Bull Dog House on West Lake

Plans are underway to demolish an existing structure on West Lake Street and build a replica of the Bull Dog Café on the site. A Los Angeles architect has been given the assignment of recreating the original as a weekend home for a financier from New York City.

“Everything will be a little larger in scale than the original, so it’s going to be a very liveable space. The master bedroom will be in the dog’s head, with a nice view of the lake from the dog’s eyes. And instead of window shades, the eyes will actually open and close. This house is going to be fun.”

Why the Bull Dog Café?

“My client saw The Rocketeer movie when he was a kid, and dreamed of living in the café, from there he discovered the Dave Stevens comics the movie was based on, and then he learned the café actually existed, here in L.A. It was built in 1928, stucco on a wire-mesh frame; it was torn down some time in the Sixties, but there are pictures.”

When asked about the plans, a Village official, who would only speak off the record, said:

“The residents of West Lake made it very clear, some years ago, that they did not want to be in the Historic District. And there’s nothing we can do to stop a demolition: If you own it, you can tear it down. So as long as the new structure stays within a footprint – and it’s a relatively small house – there’s not much to say.”

Was the Village anticipating legal challenges?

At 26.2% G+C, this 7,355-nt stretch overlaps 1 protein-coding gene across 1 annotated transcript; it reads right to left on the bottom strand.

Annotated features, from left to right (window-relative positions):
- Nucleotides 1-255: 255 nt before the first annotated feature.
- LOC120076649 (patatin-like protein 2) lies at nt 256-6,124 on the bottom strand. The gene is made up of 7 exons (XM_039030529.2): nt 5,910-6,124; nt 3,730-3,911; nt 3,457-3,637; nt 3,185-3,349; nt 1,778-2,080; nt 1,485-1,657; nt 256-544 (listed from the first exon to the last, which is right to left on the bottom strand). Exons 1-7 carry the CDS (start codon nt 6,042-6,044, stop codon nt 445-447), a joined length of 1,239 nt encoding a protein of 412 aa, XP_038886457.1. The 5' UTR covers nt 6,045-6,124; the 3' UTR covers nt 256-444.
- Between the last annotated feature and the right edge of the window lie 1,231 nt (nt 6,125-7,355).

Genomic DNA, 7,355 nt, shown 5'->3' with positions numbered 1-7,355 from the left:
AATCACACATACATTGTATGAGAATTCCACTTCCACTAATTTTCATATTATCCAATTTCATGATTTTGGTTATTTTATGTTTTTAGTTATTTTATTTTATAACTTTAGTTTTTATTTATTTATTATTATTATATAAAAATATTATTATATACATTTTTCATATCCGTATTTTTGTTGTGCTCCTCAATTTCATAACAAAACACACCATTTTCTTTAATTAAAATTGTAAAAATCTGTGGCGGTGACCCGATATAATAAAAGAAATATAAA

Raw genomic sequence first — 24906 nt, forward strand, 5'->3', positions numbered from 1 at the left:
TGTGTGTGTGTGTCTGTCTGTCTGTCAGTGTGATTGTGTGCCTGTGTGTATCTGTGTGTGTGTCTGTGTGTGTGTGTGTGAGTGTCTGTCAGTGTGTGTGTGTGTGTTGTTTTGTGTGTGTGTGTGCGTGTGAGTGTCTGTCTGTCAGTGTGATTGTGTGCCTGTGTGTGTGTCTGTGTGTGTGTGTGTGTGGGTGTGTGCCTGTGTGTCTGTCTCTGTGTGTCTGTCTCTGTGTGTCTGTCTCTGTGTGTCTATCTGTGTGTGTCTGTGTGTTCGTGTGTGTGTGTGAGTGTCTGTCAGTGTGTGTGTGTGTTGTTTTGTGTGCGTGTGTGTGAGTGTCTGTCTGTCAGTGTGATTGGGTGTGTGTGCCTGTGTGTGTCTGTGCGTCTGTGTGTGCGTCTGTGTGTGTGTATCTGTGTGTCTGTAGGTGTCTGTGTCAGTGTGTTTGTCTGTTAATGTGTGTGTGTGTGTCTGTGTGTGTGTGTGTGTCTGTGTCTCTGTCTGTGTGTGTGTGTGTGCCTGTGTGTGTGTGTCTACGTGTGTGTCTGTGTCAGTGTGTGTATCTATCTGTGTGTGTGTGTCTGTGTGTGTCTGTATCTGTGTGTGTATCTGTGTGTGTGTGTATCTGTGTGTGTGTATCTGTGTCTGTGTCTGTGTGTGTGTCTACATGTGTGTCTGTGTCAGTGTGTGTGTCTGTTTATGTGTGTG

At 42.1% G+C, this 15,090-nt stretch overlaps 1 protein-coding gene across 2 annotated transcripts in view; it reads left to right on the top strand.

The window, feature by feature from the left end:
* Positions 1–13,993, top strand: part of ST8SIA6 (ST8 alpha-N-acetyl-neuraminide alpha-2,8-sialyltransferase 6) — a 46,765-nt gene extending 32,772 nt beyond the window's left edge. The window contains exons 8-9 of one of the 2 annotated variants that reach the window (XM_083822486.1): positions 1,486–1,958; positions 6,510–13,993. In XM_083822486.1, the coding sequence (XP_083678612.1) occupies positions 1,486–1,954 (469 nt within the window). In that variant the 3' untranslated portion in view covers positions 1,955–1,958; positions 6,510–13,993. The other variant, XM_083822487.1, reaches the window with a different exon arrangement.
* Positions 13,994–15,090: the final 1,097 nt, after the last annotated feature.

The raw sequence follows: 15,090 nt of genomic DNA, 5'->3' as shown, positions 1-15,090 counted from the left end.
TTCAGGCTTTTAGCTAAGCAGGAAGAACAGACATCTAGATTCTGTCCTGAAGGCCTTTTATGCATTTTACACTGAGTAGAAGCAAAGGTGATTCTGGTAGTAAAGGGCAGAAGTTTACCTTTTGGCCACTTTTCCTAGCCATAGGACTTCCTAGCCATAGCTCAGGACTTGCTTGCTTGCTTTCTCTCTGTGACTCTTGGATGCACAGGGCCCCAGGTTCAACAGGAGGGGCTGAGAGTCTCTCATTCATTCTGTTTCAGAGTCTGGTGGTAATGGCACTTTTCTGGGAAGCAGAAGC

“Maybe. But he’ll placate the neighbors, or overwhelm them with counsel. Plus, he paid a million over-market for the property, and everyone thinks they could be next for a windfall, so they don’t want to complain and ruin their own shot at it.”

I can’t wait to see this.

Bull Dog in Movie

The Bull Dog Café in The Rocketeer, 1991

Bull Dog

Bull Dog Café in Dave Stevens’ Rocketeer, 1985


Original Bull Dog Café, circa 1928

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Posted on my Skaneateles blog, April 1, 2016


One comment

  1. Get this Georgetown fan out of your village! On the other hand, a dachshund-shaped house would fit right in. Modeled after the “shotgun” houses of New Orleans, it would be long and thin, all on one level and therefore perfect for an ADA-compliant lifestyle preferred by Skaneateles’s aging population. The only potential drawbacks: The dachshund house would be stubborn (front door whiny and hard to open) and might need constant feeding (costly upkeep).

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